2. Humorist and columnist, Leeuna Foster, who has followed my tortuous path from refusing to submit my work to finally submitting to the submission process. She’s been a staunch cheerleader and is a damn fine humorist of the Southern school.
3. Erin at Poetic Overthrow/The Root Cellar. She’s my favorite poet/weaver. I’m sort of famous for my lack of interest in poetry, but her work has always blown me away.
4. Elisson at Blog d’Elisson. He could quit his day job.
5. V-Man at Velociworld. He hates these things. If you can wade through all of the mutant and Tuco weirdness and get to his “Senator” stories—WOW. The man writes with a buck knife. Cuts himself up a lot.
There are so many fine writers on my blogroll, but there’s a start.
Monday, March 03, 2008
Folks have been so nice and giving me all sorts of
memes Awards! over the month of February while I've been deep in my moody writer's funk. So--I'm going to spend a few days to a week catching up on who's loving me now!
First up, I'd just like to acknowledge ThreeCollie over at Northview Diary, for being so kind as to plug the Short and Sweet Story Month. She posted on February 8th and helped let people know. And as all you guys know--people should go ahead and read them now, because you never know when I'm going to take them down to throw into edit status. ThreeCollie has a wonderful rural blog coming out of her New York State dairy farm. Lots of great cow and ag stuff.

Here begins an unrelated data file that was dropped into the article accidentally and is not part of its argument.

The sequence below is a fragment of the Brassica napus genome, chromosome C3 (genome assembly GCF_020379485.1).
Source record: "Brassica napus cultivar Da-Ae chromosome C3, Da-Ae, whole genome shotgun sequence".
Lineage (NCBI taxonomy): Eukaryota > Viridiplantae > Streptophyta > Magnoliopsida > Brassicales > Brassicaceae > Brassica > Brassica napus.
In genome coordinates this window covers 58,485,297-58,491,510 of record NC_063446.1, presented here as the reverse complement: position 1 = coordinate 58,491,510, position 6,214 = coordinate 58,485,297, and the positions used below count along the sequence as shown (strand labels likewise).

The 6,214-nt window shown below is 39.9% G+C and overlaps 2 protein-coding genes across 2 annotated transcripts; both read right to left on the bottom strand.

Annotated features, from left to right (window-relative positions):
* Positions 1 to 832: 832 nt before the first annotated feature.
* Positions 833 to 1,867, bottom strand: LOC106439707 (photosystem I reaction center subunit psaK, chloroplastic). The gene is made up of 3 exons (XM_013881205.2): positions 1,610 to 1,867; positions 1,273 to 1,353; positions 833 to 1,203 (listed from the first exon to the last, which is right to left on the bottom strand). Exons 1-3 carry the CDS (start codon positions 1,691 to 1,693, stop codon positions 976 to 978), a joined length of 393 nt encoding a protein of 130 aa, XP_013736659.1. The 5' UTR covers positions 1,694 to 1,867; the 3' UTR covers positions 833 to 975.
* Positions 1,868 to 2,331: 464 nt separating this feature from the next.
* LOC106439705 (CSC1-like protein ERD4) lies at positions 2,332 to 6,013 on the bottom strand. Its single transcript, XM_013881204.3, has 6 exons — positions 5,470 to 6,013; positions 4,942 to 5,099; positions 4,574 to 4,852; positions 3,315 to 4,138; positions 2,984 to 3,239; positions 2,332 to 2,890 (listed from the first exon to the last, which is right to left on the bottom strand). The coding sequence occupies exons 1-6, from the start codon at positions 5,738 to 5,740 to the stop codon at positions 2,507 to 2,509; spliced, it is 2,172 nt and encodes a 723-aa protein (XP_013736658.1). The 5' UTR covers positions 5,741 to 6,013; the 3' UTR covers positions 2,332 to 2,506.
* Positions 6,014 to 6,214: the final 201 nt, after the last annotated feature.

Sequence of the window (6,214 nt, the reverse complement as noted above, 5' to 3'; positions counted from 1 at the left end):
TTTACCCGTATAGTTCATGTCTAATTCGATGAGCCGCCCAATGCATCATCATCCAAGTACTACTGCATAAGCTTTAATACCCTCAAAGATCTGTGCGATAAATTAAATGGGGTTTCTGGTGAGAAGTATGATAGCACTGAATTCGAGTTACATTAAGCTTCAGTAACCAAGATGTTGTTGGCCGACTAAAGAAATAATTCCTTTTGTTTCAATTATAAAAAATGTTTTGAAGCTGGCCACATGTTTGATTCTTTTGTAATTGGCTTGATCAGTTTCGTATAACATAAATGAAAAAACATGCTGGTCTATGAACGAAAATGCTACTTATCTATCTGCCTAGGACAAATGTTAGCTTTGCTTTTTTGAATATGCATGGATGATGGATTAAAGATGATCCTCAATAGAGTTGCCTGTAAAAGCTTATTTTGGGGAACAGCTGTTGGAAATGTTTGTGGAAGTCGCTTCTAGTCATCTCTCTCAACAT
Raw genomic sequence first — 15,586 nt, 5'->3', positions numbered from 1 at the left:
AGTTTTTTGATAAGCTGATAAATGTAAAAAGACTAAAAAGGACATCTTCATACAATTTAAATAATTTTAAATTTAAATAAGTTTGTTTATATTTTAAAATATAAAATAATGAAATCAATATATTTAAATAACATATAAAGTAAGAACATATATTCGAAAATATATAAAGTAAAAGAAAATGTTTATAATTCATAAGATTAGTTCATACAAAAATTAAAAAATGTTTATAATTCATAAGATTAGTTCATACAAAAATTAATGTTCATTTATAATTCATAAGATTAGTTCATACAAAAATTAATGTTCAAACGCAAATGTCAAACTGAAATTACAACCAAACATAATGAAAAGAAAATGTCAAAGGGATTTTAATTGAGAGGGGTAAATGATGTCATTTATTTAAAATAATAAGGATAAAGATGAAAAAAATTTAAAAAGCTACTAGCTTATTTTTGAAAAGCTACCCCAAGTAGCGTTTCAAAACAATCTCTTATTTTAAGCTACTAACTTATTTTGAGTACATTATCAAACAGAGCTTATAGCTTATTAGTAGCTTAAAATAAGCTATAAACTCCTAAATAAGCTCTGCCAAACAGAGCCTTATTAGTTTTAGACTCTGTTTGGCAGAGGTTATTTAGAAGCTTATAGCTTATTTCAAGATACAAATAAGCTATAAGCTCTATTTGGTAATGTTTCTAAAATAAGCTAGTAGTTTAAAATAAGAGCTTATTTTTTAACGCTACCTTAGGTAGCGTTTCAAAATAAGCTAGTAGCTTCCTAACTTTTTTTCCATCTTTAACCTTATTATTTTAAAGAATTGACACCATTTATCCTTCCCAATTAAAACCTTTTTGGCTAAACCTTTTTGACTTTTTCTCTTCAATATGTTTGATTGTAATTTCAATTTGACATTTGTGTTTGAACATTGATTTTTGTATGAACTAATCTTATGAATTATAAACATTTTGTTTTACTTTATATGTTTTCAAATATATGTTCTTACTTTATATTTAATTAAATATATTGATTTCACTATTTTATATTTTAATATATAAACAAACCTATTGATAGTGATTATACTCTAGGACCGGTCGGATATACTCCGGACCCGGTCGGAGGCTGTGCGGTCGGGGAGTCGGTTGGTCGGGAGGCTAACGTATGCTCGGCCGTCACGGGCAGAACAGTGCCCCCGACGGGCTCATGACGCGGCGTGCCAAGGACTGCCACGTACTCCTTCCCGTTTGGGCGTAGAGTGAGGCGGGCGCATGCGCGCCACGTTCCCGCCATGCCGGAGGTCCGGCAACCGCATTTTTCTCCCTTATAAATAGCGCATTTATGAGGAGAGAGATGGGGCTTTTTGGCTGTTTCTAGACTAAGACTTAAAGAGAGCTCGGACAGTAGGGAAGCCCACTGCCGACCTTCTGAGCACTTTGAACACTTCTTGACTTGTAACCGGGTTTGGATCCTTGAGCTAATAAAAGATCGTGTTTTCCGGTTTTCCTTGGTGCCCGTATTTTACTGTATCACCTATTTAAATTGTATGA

Colleague Val Gryphyn over at her writing site honored me with a High-Five on February 15th.
The purpose of this meme is to give high-fives to 5 people, posts, blogs and/or websites you’ve admired during the week, so who are YOUR High-Fives? Post them to your blog and then Share the love.
In no particular order:
1. Arse Poetica, sent me over to one of my new favorite places--Barack Obama Is Your New Bicycle. When I first went there, he was so nice that he saved his dessert for me. Just now--he mailed me a Valentine! Okay, it's late, but it's the thought that counts.